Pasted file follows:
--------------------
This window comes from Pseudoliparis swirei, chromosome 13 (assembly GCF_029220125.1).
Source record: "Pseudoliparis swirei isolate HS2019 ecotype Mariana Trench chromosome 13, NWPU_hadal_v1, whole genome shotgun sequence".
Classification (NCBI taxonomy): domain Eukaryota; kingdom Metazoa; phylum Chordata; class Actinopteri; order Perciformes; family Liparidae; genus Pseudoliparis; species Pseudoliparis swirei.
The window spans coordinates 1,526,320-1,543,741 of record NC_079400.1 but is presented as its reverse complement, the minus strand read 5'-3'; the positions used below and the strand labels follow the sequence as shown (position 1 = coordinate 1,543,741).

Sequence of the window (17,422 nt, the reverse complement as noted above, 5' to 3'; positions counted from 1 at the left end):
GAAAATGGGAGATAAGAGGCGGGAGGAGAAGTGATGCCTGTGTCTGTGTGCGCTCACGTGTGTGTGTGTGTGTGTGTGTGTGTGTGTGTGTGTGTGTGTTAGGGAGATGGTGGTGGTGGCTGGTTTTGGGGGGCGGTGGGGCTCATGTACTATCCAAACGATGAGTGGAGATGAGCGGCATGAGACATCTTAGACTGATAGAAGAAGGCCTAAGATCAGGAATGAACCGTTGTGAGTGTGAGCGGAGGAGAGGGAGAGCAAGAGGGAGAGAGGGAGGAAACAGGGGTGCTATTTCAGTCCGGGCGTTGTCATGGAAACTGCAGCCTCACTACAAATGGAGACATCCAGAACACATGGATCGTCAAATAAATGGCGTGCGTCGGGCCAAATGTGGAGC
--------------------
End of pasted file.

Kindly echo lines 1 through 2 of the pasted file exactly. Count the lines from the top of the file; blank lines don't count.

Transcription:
This window comes from Pseudoliparis swirei, chromosome 13 (assembly GCF_029220125.1).
Source record: "Pseudoliparis swirei isolate HS2019 ecotype Mariana Trench chromosome 13, NWPU_hadal_v1, whole genome shotgun sequence".